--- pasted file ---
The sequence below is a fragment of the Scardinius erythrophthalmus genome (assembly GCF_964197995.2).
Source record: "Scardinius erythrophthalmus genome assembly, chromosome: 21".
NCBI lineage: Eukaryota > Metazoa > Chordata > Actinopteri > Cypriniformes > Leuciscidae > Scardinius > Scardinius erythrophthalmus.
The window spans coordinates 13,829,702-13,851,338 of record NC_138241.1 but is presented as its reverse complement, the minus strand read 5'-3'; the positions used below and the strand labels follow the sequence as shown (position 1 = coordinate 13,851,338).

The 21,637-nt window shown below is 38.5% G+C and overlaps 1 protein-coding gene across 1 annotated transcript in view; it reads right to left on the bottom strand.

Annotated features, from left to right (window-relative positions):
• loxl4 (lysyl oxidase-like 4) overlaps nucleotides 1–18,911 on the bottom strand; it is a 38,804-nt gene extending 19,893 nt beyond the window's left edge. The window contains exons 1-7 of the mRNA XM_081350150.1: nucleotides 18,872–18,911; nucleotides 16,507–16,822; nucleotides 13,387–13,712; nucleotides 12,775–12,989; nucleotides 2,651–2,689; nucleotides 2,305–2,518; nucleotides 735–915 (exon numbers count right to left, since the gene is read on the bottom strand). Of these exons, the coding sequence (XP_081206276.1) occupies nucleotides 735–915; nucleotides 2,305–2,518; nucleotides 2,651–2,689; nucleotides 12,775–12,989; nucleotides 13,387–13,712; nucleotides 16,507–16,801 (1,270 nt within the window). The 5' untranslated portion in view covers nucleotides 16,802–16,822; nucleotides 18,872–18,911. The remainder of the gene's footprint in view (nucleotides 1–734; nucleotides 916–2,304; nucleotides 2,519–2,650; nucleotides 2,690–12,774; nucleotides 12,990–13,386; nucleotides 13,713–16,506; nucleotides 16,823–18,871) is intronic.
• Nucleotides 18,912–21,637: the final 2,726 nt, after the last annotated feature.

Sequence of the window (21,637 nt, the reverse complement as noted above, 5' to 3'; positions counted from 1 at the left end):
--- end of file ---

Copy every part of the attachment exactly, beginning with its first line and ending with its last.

The sequence below is a fragment of the Scardinius erythrophthalmus genome (assembly GCF_964197995.2).
Source record: "Scardinius erythrophthalmus genome assembly, chromosome: 21".
NCBI lineage: Eukaryota > Metazoa > Chordata > Actinopteri > Cypriniformes > Leuciscidae > Scardinius > Scardinius erythrophthalmus.
The window spans coordinates 13,829,702-13,851,338 of record NC_138241.1 but is presented as its reverse complement, the minus strand read 5'-3'; the positions used below and the strand labels follow the sequence as shown (position 1 = coordinate 13,851,338).

The 21,637-nt window shown below is 38.5% G+C and overlaps 1 protein-coding gene across 1 annotated transcript in view; it reads right to left on the bottom strand.

Annotated features, from left to right (window-relative positions):
• loxl4 (lysyl oxidase-like 4) overlaps nucleotides 1–18,911 on the bottom strand; it is a 38,804-nt gene extending 19,893 nt beyond the window's left edge. The window contains exons 1-7 of the mRNA XM_081350150.1: nucleotides 18,872–18,911; nucleotides 16,507–16,822; nucleotides 13,387–13,712; nucleotides 12,775–12,989; nucleotides 2,651–2,689; nucleotides 2,305–2,518; nucleotides 735–915 (exon numbers count right to left, since the gene is read on the bottom strand). Of these exons, the coding sequence (XP_081206276.1) occupies nucleotides 735–915; nucleotides 2,305–2,518; nucleotides 2,651–2,689; nucleotides 12,775–12,989; nucleotides 13,387–13,712; nucleotides 16,507–16,801 (1,270 nt within the window). The 5' untranslated portion in view covers nucleotides 16,802–16,822; nucleotides 18,872–18,911. The remainder of the gene's footprint in view (nucleotides 1–734; nucleotides 916–2,304; nucleotides 2,519–2,650; nucleotides 2,690–12,774; nucleotides 12,990–13,386; nucleotides 13,713–16,506; nucleotides 16,823–18,871) is intronic.
• Nucleotides 18,912–21,637: the final 2,726 nt, after the last annotated feature.

Sequence of the window (21,637 nt, the reverse complement as noted above, 5' to 3'; positions counted from 1 at the left end):